- To develop new compositions that expressed the participants’ experiences of life in all its varied aspects.
- To create songs and stories of significance, meaning and legacy.
- To create artworks that that would become part of a local repertoire of music and song.
In order to gather material for compositions, the musician, Ger Wolfe, attended various local social events. He spent time at Scoraíocht or get-togethers where music and dancing is shared.
Ger also spent many afternoons at more intimate gatherings, with perhaps four or five people with a tape recorder, pen and paper, gathering sean-fhocaile and stories. He gathered expressions or ways of speaking or saying something in Irish that would be peculiar to this Gaeltacht area.
Ger composed songs based on the material he gathered.
Bríd Crannitch, from Ionad Culturtha and Eibhlís de Paor from the Ealaíon na Gaeltachta group continuously evaluated the progress of the project. Ger submitted a written journal documenting his experience to Ionad Culturtha.
‘People interacted well with one another and sometimes discussions became heated especially in relation to more controversial topics. I always tried to keep the topics light hearted by concentrating on everyday situations and events. The Múscraí Gaeltacht is an area very rich in oral and written literature and tapping into this was not difficult because of the participants’ generosity.
The songs and tunes I composed were in styles that are familiar to people such as old time waltzes and military two steps. I also composed a few ballads which I had never done before and I wrote some new dance music, again something I had only dabbled in heretofore. As I was working with new styles I was broadening my own experience of composing music. I also learned a lot more Irish through this process.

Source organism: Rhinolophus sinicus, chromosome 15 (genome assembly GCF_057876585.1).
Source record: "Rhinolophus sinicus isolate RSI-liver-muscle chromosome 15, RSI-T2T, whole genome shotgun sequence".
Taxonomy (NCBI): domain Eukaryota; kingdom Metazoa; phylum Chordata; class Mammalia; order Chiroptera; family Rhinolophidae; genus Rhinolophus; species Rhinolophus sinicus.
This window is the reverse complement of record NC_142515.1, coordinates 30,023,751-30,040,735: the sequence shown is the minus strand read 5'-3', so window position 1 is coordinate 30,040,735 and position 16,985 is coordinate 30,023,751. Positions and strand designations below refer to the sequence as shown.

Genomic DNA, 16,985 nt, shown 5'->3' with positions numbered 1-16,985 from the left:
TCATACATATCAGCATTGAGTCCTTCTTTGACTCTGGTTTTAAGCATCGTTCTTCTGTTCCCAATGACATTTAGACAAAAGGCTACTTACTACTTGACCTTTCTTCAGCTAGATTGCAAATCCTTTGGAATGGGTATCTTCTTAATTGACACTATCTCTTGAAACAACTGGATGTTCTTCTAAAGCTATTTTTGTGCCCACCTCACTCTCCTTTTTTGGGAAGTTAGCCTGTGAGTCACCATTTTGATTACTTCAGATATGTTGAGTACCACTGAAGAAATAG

An interesting note is that people have come up to me on the street to talk about things they had forgotten about that were mentioned in the songs.
The main reason I am interested in folklore is the folks! I would love to think that some of these compositions could become part of a living tradition but this of course is something that is completely beyond the control of any organisation or official body, as folklore only becomes folklore because of the indefinable reaction of the people who listen to and learn it and because of a genuine interest or love of the thing.
I like to think that the participants benefited greatly through our meetings by reminiscing about the past. We all like to think about the past and this must become stronger as our family members and friends pass on and as children grow. People received me very warmly. Sharing music, chatting about the present, and discussing people’s ideas, hopes and fears for the future benefited everyone.
The most important benefit of the entire project was that people had fun.’
Ger Wolfe, Musician
Documentation and Dissemination
As a culmination of the project, a concert was held in Ionad Cultúrtha in Baile Mhúirne. Two local musicians performed with Ger to an audience which included many of the contributors.
Ger also performed a number of the songs at different get-togethers in the area.
In a separate project, Ger recorded Fréamh: Root, a bi-lingual CD containing new songs and traditional style tunes composed as part of this project.
Cork County Council, Ealaíon na Gaeltachta, The Arts Council